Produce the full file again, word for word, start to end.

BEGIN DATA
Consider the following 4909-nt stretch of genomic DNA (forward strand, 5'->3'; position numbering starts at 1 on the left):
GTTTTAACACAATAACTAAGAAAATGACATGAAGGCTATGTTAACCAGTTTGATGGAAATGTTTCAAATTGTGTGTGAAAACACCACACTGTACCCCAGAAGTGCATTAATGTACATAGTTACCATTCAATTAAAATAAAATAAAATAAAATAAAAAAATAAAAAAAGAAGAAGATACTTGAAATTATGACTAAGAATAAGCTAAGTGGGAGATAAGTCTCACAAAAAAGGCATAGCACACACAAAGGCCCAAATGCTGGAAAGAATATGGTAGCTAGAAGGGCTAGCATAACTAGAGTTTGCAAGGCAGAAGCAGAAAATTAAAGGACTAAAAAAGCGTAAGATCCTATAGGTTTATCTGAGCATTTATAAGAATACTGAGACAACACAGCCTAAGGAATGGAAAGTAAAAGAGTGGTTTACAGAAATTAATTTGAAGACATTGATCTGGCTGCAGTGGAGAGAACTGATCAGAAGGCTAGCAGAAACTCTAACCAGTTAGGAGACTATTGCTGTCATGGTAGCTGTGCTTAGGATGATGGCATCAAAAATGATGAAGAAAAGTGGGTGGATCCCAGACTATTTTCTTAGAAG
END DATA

Consider the following 4909-nt stretch of genomic DNA (forward strand, 5'->3'; position numbering starts at 1 on the left):
GTTTTAACACAATAACTAAGAAAATGACATGAAGGCTATGTTAACCAGTTTGATGGAAATGTTTCAAATTGTGTGTGAAAACACCACACTGTACCCCAGAAGTGCATTAATGTACATAGTTACCATTCAATTAAAATAAAATAAAATAAAATAAAAAAATAAAAAAAGAAGAAGATACTTGAAATTATGACTAAGAATAAGCTAAGTGGGAGATAAGTCTCACAAAAAAGGCATAGCACACACAAAGGCCCAAATGCTGGAAAGAATATGGTAGCTAGAAGGGCTAGCATAACTAGAGTTTGCAAGGCAGAAGCAGAAAATTAAAGGACTAAAAAAGCGTAAGATCCTATAGGTTTATCTGAGCATTTATAAGAATACTGAGACAACACAGCCTAAGGAATGGAAAGTAAAAGAGTGGTTTACAGAAATTAATTTGAAGACATTGATCTGGCTGCAGTGGAGAGAACTGATCAGAAGGCTAGCAGAAACTCTAACCAGTTAGGAGACTATTGCTGTCATGGTAGCTGTGCTTAGGATGATGGCATCAAAAATGATGAAGAAAAGTGGGTGGATCCCAGACTATTTTCTTAGAAG